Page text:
NYARUGENGE - An international conference on the impact of the country’s judicial reforms opened yesterday at Hotel des Mille Collines in Kigali. The three-day conference was called to take stock of judicial reforms for further improvement.
The guest of honour, Prime Minister Bernard Makuza, underscored the importance of the reforms and the conference. He said that the past judicial system suffered from the absence of qualified personnel, violation of the principle of independent judiciary, out-dated laws and lack of willingness to modernise.
He said the final blow came in 1994 when some magistrates were killed, while and others participated in the Genocide. Participants are identifying successful areas and the challenges that need to be urgently addressed.
“In 1994, the country was affected by the Genocide, all infrastructure of governance were destroyed and this was not limited to institutions normally charged with the execution of Government projects but it also included the judiciary,” Justice Minister Tharcisse Karugarama told participants.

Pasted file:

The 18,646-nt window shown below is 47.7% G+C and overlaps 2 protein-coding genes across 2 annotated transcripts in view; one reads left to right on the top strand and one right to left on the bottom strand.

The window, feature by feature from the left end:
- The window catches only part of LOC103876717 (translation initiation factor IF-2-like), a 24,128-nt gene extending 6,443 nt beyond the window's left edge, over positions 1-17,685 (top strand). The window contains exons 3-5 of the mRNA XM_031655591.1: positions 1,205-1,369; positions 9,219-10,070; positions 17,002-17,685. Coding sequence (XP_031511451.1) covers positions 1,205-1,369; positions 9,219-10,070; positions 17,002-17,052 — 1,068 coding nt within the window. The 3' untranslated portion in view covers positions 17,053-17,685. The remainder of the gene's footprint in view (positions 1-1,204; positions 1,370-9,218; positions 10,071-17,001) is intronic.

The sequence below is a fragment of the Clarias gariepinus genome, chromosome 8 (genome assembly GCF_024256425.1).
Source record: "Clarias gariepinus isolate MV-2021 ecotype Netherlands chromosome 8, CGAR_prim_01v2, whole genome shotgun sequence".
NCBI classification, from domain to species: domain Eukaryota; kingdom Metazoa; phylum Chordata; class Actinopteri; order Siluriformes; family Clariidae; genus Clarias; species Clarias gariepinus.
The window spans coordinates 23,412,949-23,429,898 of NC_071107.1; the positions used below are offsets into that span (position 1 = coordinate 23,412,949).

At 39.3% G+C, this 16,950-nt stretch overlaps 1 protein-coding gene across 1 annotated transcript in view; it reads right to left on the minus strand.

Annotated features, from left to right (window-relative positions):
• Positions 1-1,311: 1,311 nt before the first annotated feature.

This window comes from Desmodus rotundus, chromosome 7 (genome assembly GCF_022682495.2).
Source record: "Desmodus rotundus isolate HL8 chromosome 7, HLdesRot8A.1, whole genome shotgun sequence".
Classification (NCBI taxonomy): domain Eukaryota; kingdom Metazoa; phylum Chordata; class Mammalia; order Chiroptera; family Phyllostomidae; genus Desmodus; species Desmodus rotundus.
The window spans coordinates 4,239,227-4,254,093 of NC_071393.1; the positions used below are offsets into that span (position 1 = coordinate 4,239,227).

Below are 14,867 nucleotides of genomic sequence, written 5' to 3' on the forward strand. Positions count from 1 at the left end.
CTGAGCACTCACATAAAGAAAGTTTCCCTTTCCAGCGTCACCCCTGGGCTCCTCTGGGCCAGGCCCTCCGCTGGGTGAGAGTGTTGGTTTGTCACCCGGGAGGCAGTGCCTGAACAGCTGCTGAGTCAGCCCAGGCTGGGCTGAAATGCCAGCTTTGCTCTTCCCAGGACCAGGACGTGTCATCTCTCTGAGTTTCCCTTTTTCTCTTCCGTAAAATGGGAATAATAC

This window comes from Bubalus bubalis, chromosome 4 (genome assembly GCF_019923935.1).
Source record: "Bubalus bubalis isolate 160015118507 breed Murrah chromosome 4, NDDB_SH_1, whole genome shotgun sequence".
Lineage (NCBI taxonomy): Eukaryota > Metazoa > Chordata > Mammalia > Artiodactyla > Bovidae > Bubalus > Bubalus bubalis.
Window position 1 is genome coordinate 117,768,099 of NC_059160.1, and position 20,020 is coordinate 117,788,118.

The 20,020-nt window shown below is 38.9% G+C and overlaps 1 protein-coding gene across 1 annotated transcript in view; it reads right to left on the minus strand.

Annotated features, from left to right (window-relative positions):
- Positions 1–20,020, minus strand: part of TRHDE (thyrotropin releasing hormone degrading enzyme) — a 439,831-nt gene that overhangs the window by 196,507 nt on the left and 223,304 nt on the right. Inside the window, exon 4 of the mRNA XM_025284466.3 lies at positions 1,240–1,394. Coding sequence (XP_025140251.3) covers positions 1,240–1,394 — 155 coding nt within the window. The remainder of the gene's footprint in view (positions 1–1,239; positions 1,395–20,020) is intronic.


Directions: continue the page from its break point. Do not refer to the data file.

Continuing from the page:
The conference is the third of its kind following the ones held in 2001 and 2002.
Karugarama stressed that after the war and Genocide, one of the country’s major challenges was the restoration of the justice sector.
The minister said the reforms were due to the challenge of re-establishing justice, and thus law and order.
“Rwanda introduced new reforms – bringing in new legal structures in the justice sector,” he said, and referred to the current judicial set-up as: “something Rwandan in nature, something you can’t find anywhere else.”
“This (the conference) is a form of accountability – we want your input,” he told participants drawn from different countries.
Countries represented at the conference include the US, Canada, France, Germany, Belgium, Switzerland, the UK, Kenya, Tanzania and Uganda. Also represented are the International Criminal Tribunal for Rwanda (ICTR), Human Rights Watch (HRW), Amnesty International, African Rights and the East African Court of Justice.
According to Karugarama, so much has been achieved, but so much more remained to be done.